BGD2012 Sat 27-Jan-18 11:45:45

I had the same issue with my son, I got batted about by all the services for years. Ask the school to write a supporting letter detailing your sons difficulties and take it straight to your GP and ask for a referral to an OT. My GP spent time asking me for difficulties at home, using cutlery etc. She also took a sample of his handwriting to send with the referral. She noticed that his joints were 'loose' and he had low muscle tone, by stretching his thumbs and limbs she recorded that he was probably hyper mobile.

listsandbudgets Mon 29-Jan-18 20:00:45

Thank you all so much for your brilliant replies. Its so good to feel that I've got people who understand how I feel AND can tell me what to do.

I got a nice surprise this afternoon. The school nurse phoned me. It seems that DS's class teacher tracked her down early this morning, insisted on her visiting DS in class to observe him for a bit and demanded to know what she was going to do about him.

Result - she's sent me a pile of questionnaires which she wants me to fill out, phoned me and explained she CAN refer through to relevant paediatric services and made an appointment for me and DP to see her next Monday morning complete with various questionnaires so she can discuss the way forward with us.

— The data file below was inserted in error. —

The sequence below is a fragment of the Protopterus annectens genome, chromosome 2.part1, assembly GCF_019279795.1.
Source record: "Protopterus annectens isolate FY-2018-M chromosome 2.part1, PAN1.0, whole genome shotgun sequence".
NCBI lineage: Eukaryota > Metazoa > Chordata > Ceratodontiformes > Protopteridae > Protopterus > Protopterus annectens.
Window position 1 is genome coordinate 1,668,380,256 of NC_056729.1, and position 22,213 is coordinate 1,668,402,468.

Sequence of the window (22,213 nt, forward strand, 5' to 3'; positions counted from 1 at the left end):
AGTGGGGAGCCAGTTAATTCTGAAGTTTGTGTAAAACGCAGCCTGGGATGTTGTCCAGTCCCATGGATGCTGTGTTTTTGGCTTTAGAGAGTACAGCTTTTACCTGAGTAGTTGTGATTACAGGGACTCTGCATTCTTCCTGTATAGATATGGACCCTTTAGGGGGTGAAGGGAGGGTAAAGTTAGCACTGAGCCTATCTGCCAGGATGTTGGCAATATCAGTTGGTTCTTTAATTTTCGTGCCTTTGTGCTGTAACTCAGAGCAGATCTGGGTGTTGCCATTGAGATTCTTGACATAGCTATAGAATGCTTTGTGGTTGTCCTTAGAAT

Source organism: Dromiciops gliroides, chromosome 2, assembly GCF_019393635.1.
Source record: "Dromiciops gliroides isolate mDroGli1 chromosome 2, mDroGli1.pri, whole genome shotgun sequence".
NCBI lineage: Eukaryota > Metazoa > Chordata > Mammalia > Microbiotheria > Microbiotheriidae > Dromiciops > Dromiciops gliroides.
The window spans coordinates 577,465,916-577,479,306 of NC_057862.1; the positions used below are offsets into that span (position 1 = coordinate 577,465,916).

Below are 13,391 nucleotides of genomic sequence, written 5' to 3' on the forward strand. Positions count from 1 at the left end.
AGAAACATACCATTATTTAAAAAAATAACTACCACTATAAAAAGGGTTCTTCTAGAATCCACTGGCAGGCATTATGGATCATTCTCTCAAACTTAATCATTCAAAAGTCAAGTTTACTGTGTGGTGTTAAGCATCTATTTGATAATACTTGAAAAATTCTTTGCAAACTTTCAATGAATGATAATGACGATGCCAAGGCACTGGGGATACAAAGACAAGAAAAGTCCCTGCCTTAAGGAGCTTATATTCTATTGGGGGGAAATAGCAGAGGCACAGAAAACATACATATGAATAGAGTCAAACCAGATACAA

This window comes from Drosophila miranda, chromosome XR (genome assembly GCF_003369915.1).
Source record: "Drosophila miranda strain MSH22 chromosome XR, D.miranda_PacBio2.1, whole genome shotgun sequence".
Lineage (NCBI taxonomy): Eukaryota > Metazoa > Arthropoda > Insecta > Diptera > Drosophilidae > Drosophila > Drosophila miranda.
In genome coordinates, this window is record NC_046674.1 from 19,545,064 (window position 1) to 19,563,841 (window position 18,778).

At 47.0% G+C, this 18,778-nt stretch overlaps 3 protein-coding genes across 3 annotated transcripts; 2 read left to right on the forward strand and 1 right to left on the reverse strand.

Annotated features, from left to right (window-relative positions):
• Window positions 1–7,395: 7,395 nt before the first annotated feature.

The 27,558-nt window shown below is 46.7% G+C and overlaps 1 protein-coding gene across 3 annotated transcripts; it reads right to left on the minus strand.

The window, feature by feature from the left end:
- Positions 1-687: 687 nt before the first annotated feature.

Right now I could kiss DS's class teacher - I know its only the first hurdle but at least I feel as if we are now making a bit of progress... going to grit my teeth and fill out the forms tomorrow - makes me feel sad that I need to but he needs help so we have to get it for him sad

OP’s posts: |
BGD2012 Mon 29-Jan-18 20:47:08

Oh that's really positive. Good luck!

listsandbudgets Mon 05-Feb-18 10:56:52


Saw nurse this morning who has looked at questionaires filled out by both us and class teacher and agreed there may be a problem. She's going to raise a referrel.

However, as she thinks this will take months to come through, she has also recommended someone from pupil support who can see him privately over half term and write a report making some early recommendations which the school will act on upon receipt. Oddly enough, the lady is someone we know as she's the gran of a friend of DD's but we never thought to ask. She's vastly experienced having worked in the field for 25 years - funny how you never see what's in front of your eyes! I've sent her a text message and she's already responded saying she remembers cuddling DS from when I used to bring him on school runs as a tiny baby and she's very happy to come and see him.

Starting to feel a lot better - at least something is happening now.

OP’s posts: |
listsandbudgets Mon 05-Feb-18 11:01:06

I've decided that depending on pupil support lady says, we'll also get an EP and possibly OT report done privately

Minor victory - he dressed himself except socks and trouser button this morning - jumper was on back to front, but it was a start